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This review appears in The Lakevile Journal ediion of August 4, 2022.

Sharon Playhouse’s joyous production of the 1950 “Guys and Dolls”, one of the greatest American musicals of all time, opened last Friday evening with the exuberance of a Broadway premier at a jam-packed Bobbie Olsen Theater. It’s the first full production staged in Sharon’s updated, old summer-stock barn since the pandemic, which gave the evening a special buzz. And the show’s score by Frank Loesser, one of the all-time great musical comedy composers and lyricists, is chockablock with some off the most popular songs that came from Broadway - delivered with vocal authority by a sparkling cast. But what really distinguishes Sharon Playhouse’s production is the tap choreography by director Justin Boccitto, who renders this Broadway classic into the non-stop, vivacious musical fable it was meant to endure as.

Based on a short story and characters created by Damon Runyon, “Guys and Dolls”, set in late 1940s Times Square, weaves a pair of boy-meets-girl, girl(finally)-gets-boy stories with the foibles of lovable low-lifes grifting from one crap game to the next. Sexuality here is innocent (well, maybe a little naughty); criminality is feckless. In brief, small-time crap-game organizer Nathan Detroit (Robert Anthony Jones) in debt makes a wager he thinks he can’t lose with big-time gambler Sky Masterson (C.K. Edwards), The bet — to get a date with Sarah Brown (Amanda Lea Lavergne), the goody two-shoes who runs the local Bible-thumping mission house. Nathan’s fiance of 14 years, burlesque showgirl Adelaide (Lauralyn McClelland) befriends Sarah, who admits she’s fallen for studly Sky. Adelaide is ready to give up on wedding the fear-marrying Nathan. Plot twists later, when a crapgame occurs in the mission, truths get revealed, true feelings prevail, and - you guessed it - the men reform and everyone lives happily ever after.

Under Boccito’s clever direction, it all unfolds charmingly and giddily. Loesser’s hit tunes just keep on coming, but this time tap gets integrated with the score unlike this reviewer has ever seen. The overture and opening sequence signals it all, with the ensemble in black and white silhouette moving in Times Square streetlife. When the curtain drops the full chorus is revealed in wittily-designed technicolor MGM musical costumes. The show takes off; airborne, it soars.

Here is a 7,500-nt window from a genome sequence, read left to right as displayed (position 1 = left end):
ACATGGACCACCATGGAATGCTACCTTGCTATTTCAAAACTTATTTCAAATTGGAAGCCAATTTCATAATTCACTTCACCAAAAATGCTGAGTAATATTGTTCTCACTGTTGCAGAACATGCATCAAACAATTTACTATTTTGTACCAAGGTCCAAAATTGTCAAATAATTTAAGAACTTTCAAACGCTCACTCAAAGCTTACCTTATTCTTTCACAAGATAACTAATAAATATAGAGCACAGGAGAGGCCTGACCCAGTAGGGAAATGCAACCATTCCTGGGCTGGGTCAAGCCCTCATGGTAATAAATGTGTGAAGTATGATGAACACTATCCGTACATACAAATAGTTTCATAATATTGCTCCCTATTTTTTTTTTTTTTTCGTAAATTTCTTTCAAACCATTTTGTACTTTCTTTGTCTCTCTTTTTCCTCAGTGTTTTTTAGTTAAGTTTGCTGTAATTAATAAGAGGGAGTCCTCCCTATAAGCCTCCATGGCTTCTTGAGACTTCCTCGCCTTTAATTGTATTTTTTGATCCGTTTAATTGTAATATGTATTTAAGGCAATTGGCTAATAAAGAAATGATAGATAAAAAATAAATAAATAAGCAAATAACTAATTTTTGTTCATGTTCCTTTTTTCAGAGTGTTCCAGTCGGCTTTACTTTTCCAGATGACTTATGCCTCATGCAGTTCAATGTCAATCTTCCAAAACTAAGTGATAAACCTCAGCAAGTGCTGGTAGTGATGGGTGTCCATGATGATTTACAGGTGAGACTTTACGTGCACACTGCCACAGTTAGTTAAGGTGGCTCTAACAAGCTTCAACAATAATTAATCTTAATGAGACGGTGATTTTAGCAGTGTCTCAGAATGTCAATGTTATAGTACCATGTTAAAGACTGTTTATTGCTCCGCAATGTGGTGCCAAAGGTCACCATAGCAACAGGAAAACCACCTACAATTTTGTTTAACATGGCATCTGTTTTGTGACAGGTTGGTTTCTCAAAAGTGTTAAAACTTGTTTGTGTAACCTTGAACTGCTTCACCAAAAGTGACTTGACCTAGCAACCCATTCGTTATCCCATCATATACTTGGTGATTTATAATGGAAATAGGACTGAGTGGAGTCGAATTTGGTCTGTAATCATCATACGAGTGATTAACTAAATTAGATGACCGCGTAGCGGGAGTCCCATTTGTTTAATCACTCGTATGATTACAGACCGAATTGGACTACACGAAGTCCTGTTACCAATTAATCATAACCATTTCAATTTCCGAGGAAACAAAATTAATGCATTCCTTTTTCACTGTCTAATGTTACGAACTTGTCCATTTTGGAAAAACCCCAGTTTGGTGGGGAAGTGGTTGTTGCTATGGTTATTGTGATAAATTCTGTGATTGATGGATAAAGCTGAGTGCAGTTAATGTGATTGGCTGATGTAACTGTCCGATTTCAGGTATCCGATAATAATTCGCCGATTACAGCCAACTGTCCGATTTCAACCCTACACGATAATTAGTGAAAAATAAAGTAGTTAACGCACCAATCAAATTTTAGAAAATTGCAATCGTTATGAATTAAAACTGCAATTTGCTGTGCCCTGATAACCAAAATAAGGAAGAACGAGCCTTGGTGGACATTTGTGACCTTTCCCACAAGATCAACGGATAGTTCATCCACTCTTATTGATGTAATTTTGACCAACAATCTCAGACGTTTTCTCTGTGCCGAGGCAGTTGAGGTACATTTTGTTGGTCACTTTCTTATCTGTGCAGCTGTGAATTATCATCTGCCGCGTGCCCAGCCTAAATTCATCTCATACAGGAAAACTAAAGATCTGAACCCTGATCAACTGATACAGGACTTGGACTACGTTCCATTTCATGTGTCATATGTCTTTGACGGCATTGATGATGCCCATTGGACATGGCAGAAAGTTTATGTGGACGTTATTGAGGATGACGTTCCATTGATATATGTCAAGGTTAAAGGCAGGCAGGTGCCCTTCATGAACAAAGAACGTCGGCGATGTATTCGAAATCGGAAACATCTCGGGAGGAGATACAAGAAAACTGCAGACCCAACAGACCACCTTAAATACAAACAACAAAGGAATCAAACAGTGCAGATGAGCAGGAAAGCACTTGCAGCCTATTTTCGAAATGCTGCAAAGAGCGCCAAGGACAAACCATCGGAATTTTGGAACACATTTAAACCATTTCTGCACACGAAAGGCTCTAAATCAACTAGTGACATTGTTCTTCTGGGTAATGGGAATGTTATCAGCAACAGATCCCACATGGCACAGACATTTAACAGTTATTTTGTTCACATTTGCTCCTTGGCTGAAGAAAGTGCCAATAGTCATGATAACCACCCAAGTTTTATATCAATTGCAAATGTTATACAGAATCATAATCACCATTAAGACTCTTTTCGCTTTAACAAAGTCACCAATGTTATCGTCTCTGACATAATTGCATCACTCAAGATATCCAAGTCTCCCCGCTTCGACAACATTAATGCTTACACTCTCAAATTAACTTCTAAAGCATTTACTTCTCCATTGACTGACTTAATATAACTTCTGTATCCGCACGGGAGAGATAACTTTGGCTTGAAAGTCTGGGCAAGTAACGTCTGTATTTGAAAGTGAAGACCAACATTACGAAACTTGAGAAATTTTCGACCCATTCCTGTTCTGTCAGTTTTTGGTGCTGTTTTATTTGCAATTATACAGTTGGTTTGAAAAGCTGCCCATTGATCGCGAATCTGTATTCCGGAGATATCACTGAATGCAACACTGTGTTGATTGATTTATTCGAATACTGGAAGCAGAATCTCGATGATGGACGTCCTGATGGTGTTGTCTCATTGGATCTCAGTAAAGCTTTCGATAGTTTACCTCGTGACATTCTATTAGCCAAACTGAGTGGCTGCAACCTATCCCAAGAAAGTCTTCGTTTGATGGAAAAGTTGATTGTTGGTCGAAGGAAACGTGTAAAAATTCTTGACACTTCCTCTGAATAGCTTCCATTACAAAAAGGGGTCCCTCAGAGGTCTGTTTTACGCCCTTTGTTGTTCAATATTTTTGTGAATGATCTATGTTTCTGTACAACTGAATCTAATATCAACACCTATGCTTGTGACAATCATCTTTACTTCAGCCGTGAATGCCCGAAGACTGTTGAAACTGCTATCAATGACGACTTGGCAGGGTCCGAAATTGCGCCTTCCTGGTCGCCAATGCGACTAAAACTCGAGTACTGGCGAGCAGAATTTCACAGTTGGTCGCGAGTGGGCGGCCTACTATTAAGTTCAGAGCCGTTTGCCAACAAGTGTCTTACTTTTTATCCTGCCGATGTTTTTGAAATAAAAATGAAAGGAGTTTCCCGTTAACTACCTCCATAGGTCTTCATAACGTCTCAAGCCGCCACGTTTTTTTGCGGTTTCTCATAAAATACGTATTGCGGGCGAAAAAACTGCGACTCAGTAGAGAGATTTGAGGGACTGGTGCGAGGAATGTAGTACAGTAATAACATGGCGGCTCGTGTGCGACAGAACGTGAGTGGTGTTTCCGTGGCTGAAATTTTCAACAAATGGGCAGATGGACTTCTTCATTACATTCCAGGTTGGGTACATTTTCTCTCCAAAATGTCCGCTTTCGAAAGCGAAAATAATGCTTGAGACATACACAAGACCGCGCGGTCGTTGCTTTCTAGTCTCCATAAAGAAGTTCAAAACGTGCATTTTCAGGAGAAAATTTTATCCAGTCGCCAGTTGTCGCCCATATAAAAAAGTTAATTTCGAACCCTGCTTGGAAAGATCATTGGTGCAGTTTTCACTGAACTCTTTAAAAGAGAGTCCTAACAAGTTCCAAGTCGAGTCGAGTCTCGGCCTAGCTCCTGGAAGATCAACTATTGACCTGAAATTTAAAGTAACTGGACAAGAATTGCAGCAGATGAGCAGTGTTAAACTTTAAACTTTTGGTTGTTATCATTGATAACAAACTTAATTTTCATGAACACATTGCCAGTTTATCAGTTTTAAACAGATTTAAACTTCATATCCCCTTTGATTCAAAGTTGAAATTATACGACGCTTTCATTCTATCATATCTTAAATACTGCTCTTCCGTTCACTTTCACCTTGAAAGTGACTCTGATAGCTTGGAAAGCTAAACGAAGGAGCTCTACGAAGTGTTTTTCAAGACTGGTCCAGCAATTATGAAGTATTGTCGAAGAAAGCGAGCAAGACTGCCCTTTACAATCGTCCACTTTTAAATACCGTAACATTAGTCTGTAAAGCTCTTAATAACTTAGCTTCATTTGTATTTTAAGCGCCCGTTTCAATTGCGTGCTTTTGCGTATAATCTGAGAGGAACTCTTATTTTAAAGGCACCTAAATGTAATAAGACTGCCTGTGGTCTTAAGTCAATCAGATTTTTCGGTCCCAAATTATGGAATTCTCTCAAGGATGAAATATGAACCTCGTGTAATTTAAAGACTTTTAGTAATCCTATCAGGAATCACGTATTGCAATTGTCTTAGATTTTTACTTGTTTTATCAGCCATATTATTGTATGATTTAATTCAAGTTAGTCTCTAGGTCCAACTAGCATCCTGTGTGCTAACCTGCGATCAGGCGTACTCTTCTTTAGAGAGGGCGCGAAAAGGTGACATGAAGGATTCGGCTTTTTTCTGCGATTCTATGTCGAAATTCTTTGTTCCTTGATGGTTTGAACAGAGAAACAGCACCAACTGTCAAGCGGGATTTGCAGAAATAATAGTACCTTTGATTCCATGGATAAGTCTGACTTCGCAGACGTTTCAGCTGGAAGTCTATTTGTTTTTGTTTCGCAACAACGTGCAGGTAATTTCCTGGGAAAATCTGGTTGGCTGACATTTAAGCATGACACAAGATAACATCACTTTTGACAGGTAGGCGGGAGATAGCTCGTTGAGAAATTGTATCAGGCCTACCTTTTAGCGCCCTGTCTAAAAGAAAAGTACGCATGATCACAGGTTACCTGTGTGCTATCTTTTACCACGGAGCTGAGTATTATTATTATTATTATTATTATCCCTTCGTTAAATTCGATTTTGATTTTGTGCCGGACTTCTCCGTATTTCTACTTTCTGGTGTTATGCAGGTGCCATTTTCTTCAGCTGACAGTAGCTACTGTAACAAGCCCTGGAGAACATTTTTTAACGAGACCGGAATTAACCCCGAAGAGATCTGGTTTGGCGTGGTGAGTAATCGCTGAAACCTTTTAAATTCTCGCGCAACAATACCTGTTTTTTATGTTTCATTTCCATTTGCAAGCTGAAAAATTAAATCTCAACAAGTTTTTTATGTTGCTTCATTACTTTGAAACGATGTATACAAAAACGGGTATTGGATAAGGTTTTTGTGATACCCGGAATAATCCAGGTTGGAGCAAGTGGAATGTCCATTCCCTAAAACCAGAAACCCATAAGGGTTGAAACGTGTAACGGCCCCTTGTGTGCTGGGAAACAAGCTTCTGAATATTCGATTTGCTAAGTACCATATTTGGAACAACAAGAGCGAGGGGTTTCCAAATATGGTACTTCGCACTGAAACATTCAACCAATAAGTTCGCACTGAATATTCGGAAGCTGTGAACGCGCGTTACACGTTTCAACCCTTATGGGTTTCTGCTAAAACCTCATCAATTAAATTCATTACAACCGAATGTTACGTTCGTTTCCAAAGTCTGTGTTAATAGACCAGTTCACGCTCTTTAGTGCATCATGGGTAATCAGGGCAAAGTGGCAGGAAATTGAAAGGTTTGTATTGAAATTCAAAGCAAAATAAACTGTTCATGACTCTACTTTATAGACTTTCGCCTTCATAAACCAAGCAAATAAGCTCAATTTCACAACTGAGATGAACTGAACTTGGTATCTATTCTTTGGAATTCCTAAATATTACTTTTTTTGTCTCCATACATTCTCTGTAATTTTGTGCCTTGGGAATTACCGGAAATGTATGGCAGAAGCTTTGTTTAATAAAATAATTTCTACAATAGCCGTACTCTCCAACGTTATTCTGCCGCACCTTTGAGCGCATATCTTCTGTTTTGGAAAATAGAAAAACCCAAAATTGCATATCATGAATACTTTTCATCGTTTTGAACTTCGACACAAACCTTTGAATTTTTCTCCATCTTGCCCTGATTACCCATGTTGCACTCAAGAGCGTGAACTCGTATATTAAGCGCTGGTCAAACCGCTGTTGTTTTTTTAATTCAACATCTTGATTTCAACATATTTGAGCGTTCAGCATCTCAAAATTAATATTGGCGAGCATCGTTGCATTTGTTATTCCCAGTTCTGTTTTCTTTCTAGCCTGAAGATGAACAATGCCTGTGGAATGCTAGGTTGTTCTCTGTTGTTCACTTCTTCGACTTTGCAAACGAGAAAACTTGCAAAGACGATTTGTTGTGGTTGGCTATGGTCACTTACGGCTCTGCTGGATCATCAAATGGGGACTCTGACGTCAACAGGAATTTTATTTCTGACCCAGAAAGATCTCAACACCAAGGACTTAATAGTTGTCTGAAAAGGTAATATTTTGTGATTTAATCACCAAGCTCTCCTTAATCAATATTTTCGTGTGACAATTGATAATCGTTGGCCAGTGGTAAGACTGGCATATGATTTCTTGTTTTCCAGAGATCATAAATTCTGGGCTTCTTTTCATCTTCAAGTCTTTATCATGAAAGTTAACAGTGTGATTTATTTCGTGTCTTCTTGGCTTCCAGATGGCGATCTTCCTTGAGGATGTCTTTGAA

Loesser’s melodies range from romantic ballads to comic diddies. Ms. Laverge as Sarah, well known to Playhouse audiences for “Crazy for You” and “Anything Goes”, gets the romantic gems like “I’ll Know” and “If I Were a Bell” , which she delivers with soprano perfection. Ms. McClelland as Adelaide gets Loesser’s comic plums: “Bushel and a Peck”, “Adelaide’s Lament (“a person could develop a cold”) and “Take Back Your Mink”. Her squeaky, nasal, vocal interpretation is as priceless as Faith Prince’s who played the role in the last Broadway revival, it’s that good.

Boccitto’s tap routines are most extravagant in the show’s title number, but even more impressive is the sequence of “The Crapshooter’s Dance’’, a knockout ensemble tap, which segues into Sky’s “Luck Be A Lady”. The showstopper, of course, is “Sit Down, You’re Rockin’ the Boat” here led by an endearing Joshua Spencer who redefines the role of Nicely, Nicely (made timeless by Stubby Kaye) with a very funny Dom Giovanni as his sidekick Benny Southstreet.

The showstopper, of course, in any “Guys and Dolls” is “Sit Down, You’re Rockin’ the Boat” here led by an endearing Joshua Spencer who redefines the role of Nicely, Nicely (made timeless by Stubby Kaye) with a very funny Dom Giovanni as his sidekick Benny Southstreet. Like old friends, local players Emily Soell, as the mission’s General Cartwright, and John Champion, as NYPD Lt. Branigan, find their best character parts yet at the Playhouse. Playhouse regular (and big) David Fanning is the ideal Big Jule.

It’s hard to imagine how Sharon Playhouse, under new management and artistic direction, could mount a better production of Loesser’s classic musical comedy. Sharon Playhouse’s “Guys and Dolls”, from beginning to end, is one big smile, something we all could use these days.

Dan Dwyer, U.S. reviewer for the German magazine Blickpunkt Musical, owns Johnnycake Books in Salisbury CT and is also is a member of the Board of the Lakeville Journal Foundation.


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